Affine Loop Optimization Based on Modulo Unrolling in Chapel
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This work presents modulo unrolling without unrolling (modulo unrolling WU), a method for message aggregation for parallel loops in message passing programs that use affine array accesses in Chapel, a Partitioned Global Address Space (PGAS) parallel programming language. Messages incur a non-trivial run time overhead, a significant component of which is independent of the size of the message. Therefore, aggregating messages improves performance. Our optimization for message aggregation is based on a technique known as modulo unrolling, pioneered by Barua  whose purpose was to ensure a statically predictable single tile number for each memory reference for tiled architectures, such as the MIT Raw Machine . Modulo unrolling WU applies to data that is distributed in a cyclic or block-cyclic manner. In this paper, we adapt the aforementioned modulo unrolling technique to the difficult problem of efficiently compiling PGAS languages to message passing architectures. When applied to loops and data distributed cyclically or block-cyclically, modulo unrolling WU can decide when to aggregate messages thereby reducing the overall message count and runtime for a particular loop. Compared to other methods, modulo unrolling WU greatly simplifies the complex problem of automatic code generation of message passing code. It also results in substantial performance improvements in both runtime and communication compared to the non-optimized Chapel compiler.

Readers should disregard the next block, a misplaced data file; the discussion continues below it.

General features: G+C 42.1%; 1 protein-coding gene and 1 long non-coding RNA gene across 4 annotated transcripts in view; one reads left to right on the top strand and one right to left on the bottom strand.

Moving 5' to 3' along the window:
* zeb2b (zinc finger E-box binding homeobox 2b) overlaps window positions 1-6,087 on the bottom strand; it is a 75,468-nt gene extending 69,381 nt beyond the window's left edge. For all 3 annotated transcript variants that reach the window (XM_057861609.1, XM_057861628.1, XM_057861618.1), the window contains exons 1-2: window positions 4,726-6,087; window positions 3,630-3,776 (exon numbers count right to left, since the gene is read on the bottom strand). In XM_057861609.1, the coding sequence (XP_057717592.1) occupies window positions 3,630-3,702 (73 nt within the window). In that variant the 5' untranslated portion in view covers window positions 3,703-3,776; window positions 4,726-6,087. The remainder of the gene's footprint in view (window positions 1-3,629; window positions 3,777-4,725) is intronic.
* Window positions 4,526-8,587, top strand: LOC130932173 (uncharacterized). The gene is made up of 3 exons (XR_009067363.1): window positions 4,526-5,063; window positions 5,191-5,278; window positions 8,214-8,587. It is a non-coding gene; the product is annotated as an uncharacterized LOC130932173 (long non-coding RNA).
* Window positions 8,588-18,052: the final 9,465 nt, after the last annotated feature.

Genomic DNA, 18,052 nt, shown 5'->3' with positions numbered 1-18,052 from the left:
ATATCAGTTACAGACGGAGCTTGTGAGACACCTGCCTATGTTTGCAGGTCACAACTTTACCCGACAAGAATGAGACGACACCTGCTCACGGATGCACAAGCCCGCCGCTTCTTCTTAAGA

To implement this optimization in Chapel, we modify the Cyclic distribution module's follower iterator and the Block Cyclic distribution module's leader and follower iterators, as opposed to creating a traditional compiler transformation. Results were collected that compare the performance of Chapel programs optimized with modulo unrolling WU and Chapel programs using the existing Chapel data distributions. Data collected on a ten-locale cluster show that on average, modulo unrolling WU used with Chapel's Cyclic distribution results in 64 percent fewer messages and a 36 percent decrease in runtime for our suite of benchmarks. Similarly, modulo unrolling WU used with Chapel's Block Cyclic distribution results in 72 percent fewer messages and a 53 percent decrease in runtime. Finally, the results from three different scaling experiments suggest that the greatest improvements from modulo unrolling WU occur when parallel follower iterator chunks of work contain the greatest number of data elements.